How White Reaper Resurrect '70s Rock

White Reaper
White Reaper
Pamela Ayala

What makes a band an “American band”?

It seems like the poets at Grand Funk Railroad cracked the code back in 1973, when they sang, “We're an American band / We're comin' to your town / We'll help you party it down.”

American bands don't exactly have a copyright on the subject of partying. When it comes to debauchery, our European cohorts often have us beat. But making the subject of their songs partying itself? That's one of the defining characteristics of an American band.

It's hard not to think about this while listening to White Reaper's stellar new album. Hailing from Louisville, White Reaper are classic rock 'n' rollers. They're not the kind of musicians who talk about their love for Can and obscuro synth pop in interviews because their record collections begin with Cheap Trick and end with Thin Lizzy. They play loud rock songs about girls and partying, songs that sound best when blaring out of a speeding car's stereo.

And the name of their new album? The World's Best American Band.

For most bands, calling yourself “The World's Best American Band” would be a tongue-in-cheek declaration. White Reaper aren't like most bands. Every song on The World's Best American Band sounds like them making an argument for claiming that status.

To give you a sense of what era of rock music this band is most sweet on, the album's opening track begins with piped-in crowd noise (like the kind you'd hear on Kiss Alive!) and ends with a school bell ringing (paging Alice Cooper). And then “Judy French,” one of the year's best rock songs, roars to life with a guitar riff that sounds like the lovechild of Rush and Eddie Van Halen. You can just imagine the innumerable smoke seshs in bitchin' vans this one song will inspire, to say nothing of all the air guitaring and air drumming it practically begs you to do as it plays out.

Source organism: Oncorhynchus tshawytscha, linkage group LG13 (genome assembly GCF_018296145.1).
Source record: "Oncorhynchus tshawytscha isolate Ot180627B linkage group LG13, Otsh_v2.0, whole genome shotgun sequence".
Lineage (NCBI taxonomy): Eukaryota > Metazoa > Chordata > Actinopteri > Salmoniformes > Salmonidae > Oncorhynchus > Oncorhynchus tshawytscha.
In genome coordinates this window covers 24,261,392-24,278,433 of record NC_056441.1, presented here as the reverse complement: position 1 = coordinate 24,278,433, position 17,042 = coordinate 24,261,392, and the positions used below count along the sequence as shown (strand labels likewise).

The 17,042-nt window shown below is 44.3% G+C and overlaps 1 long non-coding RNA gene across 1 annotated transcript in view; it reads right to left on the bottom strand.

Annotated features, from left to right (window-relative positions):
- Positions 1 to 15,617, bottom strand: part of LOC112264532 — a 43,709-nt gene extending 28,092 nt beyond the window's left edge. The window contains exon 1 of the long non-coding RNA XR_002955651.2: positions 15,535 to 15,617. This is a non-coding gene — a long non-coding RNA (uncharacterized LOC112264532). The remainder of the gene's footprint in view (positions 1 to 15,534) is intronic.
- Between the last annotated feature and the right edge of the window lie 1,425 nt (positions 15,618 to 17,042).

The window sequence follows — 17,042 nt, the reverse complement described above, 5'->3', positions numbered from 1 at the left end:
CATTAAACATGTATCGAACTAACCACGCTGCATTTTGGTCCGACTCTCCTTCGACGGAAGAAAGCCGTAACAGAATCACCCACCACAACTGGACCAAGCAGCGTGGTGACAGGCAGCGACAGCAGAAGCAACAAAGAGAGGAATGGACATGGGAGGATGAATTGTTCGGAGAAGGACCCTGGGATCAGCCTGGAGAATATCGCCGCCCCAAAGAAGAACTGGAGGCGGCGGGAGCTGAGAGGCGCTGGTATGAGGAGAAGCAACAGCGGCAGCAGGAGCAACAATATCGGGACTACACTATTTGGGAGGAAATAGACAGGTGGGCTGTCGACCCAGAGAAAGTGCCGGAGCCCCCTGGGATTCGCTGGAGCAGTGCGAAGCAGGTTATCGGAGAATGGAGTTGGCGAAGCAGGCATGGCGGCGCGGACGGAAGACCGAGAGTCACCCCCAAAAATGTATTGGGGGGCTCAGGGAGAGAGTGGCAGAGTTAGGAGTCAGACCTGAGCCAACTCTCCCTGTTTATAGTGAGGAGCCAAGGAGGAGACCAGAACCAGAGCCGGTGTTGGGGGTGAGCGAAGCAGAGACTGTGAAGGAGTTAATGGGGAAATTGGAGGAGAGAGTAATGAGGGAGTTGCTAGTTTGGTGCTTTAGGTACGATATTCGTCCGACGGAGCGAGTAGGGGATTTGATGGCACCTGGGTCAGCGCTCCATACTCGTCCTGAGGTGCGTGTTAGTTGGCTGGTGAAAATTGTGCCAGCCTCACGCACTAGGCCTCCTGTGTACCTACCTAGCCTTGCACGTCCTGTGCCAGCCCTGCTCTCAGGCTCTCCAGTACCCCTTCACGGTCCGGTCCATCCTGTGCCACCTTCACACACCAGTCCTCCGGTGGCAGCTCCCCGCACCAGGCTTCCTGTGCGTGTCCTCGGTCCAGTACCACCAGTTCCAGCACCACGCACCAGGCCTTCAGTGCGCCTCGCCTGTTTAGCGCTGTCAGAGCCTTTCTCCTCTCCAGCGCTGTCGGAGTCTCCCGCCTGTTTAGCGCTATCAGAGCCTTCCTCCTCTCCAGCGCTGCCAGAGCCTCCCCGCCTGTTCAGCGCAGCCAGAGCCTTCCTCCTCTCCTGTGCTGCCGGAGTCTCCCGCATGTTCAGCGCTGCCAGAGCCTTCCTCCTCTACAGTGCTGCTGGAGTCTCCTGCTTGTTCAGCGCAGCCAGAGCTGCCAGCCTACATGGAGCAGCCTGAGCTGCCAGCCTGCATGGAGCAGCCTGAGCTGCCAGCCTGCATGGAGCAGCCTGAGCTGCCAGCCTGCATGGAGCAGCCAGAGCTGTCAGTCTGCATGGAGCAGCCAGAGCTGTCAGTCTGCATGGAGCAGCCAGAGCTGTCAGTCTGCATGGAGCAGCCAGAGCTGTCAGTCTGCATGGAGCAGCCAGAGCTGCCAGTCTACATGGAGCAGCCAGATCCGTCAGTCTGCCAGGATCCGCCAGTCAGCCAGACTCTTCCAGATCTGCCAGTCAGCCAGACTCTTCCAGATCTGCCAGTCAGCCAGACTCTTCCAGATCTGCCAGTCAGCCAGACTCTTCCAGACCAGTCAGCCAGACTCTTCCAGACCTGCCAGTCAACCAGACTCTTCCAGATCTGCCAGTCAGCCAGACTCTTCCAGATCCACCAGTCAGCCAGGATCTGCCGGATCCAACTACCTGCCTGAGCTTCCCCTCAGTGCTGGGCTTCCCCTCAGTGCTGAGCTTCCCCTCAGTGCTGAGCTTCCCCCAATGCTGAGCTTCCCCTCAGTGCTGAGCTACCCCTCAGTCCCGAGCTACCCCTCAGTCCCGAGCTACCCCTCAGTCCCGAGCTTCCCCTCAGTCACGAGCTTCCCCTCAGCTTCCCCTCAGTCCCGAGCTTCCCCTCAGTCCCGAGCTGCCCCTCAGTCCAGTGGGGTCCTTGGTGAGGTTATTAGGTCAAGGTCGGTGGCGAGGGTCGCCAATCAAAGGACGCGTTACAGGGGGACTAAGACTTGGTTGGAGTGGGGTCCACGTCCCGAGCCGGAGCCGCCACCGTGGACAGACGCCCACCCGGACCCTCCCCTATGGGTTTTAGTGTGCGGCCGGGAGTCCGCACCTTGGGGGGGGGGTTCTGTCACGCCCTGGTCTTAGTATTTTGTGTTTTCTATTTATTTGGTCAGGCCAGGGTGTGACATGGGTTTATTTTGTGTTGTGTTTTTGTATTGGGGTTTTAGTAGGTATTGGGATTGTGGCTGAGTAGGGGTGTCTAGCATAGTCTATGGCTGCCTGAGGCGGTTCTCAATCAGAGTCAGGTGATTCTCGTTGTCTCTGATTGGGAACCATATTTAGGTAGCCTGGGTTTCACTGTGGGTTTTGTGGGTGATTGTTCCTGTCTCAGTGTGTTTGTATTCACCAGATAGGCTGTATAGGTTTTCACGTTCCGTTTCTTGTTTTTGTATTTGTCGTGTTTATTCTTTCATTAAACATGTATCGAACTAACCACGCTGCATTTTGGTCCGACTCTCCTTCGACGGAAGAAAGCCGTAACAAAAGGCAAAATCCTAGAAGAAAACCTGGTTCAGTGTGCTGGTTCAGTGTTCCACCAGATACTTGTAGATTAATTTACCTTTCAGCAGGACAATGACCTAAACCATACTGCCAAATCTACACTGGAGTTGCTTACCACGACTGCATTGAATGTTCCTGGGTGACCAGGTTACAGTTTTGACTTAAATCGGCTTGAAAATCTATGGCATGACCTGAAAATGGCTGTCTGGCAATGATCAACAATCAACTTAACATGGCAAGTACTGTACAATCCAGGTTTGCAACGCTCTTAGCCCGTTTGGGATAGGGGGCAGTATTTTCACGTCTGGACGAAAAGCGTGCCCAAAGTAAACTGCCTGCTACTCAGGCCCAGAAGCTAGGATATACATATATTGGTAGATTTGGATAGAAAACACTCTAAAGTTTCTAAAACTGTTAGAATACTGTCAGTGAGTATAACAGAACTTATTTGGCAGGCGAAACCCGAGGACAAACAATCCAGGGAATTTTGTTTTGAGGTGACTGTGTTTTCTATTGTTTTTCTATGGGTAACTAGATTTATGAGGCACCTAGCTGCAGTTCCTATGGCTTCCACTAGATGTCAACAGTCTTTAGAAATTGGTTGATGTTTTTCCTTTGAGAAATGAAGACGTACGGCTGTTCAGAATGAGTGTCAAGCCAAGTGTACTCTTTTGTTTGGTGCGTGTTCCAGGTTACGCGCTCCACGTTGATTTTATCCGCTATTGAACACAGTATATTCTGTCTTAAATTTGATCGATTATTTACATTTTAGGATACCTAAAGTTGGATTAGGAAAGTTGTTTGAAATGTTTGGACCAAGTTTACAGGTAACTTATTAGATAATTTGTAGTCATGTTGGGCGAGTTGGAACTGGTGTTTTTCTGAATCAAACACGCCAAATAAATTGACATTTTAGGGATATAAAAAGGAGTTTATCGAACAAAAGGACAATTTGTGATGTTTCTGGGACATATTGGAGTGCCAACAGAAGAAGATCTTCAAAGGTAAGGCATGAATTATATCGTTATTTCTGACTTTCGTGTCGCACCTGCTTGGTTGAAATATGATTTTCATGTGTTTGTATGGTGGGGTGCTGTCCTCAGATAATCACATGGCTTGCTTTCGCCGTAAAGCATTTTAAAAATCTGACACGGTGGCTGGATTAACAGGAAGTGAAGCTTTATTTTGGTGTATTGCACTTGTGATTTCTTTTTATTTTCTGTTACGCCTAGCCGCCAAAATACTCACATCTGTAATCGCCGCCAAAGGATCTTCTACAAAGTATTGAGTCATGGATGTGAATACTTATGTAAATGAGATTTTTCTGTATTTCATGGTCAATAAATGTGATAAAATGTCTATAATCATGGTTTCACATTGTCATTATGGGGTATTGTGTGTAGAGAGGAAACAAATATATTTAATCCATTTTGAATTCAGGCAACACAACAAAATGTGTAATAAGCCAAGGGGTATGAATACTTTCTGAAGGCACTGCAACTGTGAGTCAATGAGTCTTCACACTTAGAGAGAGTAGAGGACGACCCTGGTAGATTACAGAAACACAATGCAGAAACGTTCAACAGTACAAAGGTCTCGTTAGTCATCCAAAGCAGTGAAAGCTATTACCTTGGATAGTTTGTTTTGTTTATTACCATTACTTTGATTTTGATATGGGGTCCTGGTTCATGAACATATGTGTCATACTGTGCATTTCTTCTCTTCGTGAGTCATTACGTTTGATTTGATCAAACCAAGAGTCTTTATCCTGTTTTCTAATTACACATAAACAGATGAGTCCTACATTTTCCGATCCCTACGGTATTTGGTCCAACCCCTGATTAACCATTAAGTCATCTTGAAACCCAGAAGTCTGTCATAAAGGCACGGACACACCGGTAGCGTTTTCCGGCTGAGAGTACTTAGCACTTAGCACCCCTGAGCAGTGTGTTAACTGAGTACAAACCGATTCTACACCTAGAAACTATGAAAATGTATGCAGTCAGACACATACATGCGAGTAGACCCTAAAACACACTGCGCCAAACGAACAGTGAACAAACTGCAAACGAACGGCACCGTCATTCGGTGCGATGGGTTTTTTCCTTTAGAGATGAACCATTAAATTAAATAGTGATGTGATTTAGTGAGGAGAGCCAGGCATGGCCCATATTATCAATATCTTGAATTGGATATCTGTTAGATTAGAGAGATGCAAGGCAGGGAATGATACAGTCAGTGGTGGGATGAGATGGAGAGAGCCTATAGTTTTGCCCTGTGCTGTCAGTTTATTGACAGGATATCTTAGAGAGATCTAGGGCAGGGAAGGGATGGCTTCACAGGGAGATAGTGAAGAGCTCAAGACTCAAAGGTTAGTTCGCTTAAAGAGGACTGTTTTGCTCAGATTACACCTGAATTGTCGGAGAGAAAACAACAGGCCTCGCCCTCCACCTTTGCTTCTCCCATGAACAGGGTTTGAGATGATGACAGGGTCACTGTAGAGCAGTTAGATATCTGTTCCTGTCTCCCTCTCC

The rest of the record plays out like a feverish recreation of Dazed and Confused rock & roll. There probably won't be another record released this year that sounds less of its time. Not a single note on The World's Best American Band sounds like it could only have been made in 2017. You could teleport this record back to 1976 and songs like “Crystal Pistol” and “Eagle Beach” wouldn't sound out of place on rock radio.

And yet there's something intriguing about how timeless the album sounds. On paper, it should send like a total nostalgia trip, but it pulses and kicks with relevancy. A part of may be that it's harkening back to sounds and a worldview that haven't had much currency in underground music for a long time.

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“Borrowed nostalgia for the unremembered '80s” has held sway in modern music for awhile – not many folks are consciously mining Molly Hatchet and other '70s rockers for inspiration.

The tradition that White Reaper hails from comes from a time when epic riffs, muscle riffs, chasing skirts, and getting obliterated on cheap domestic beer was everything. An era of perfect stoned meathead music, when David Lee Roth still roamed the Earth with a full head of hair. Sometimes the underground would pay homage to this age of power pop and proto-buttrock: The Replacements would do Kiss covers, Weezer would shout out Ace Frehley in his songs, and Big Black would turn Cheap Trick's “He's A Whore” into a gnarled industrial shredfest. Hell, The Hold Steady would fashion an entire career out of strip-mining old Sprinsteen and Thin Lizzy albums for parts that they could weld together with their old Husker Du albums, creating a modern bar rock soundtrack for Craig Finn's poetic narratives.

The difference between White Reaper and these other groups is their wholesale, non-ironic embrace of being an “American band.” They aren't The Hold Steady – old school indie rockers placing quotation marks around old school rock & roll. There is zero sense of critical distance in their love and emulation of these kind of tunes, and it pays off in their music. It's why songs like “The Stack” pack such a powerful punch: they're not trying to impress you with their taste and their cleverness. It's like they say in that song: they're just trying to make music that girls will dance to. And what could be more American than that?

White Reaper is playing on Wednesday, June 28, at Valley Bar.

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Valley Bar

130 N. Central Ave.
Phoenix, AZ 85003

602-368-3121


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